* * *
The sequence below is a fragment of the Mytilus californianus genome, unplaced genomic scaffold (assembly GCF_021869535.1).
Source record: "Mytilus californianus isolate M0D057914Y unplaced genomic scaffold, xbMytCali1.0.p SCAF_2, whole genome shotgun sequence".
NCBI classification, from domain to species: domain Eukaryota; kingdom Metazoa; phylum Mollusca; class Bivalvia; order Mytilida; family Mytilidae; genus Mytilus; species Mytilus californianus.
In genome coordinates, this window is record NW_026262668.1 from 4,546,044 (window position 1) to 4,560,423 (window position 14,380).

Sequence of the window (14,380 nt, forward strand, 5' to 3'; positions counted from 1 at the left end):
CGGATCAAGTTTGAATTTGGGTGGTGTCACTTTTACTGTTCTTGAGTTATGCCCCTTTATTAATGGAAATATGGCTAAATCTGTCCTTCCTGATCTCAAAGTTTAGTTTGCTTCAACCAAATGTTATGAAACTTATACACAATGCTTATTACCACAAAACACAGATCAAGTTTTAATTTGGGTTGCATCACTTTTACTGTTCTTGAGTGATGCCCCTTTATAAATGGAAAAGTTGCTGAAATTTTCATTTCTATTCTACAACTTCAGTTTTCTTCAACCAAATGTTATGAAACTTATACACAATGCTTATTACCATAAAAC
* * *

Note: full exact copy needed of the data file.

The sequence below is a fragment of the Mytilus californianus genome, unplaced genomic scaffold (assembly GCF_021869535.1).
Source record: "Mytilus californianus isolate M0D057914Y unplaced genomic scaffold, xbMytCali1.0.p SCAF_2, whole genome shotgun sequence".
NCBI classification, from domain to species: domain Eukaryota; kingdom Metazoa; phylum Mollusca; class Bivalvia; order Mytilida; family Mytilidae; genus Mytilus; species Mytilus californianus.
In genome coordinates, this window is record NW_026262668.1 from 4,546,044 (window position 1) to 4,560,423 (window position 14,380).

Sequence of the window (14,380 nt, forward strand, 5' to 3'; positions counted from 1 at the left end):
CGGATCAAGTTTGAATTTGGGTGGTGTCACTTTTACTGTTCTTGAGTTATGCCCCTTTATTAATGGAAATATGGCTAAATCTGTCCTTCCTGATCTCAAAGTTTAGTTTGCTTCAACCAAATGTTATGAAACTTATACACAATGCTTATTACCACAAAACACAGATCAAGTTTTAATTTGGGTTGCATCACTTTTACTGTTCTTGAGTGATGCCCCTTTATAAATGGAAAAGTTGCTGAAATTTTCATTTCTATTCTACAACTTCAGTTTTCTTCAACCAAATGTTATGAAACTTATACACAATGCTTATTACCATAAAAC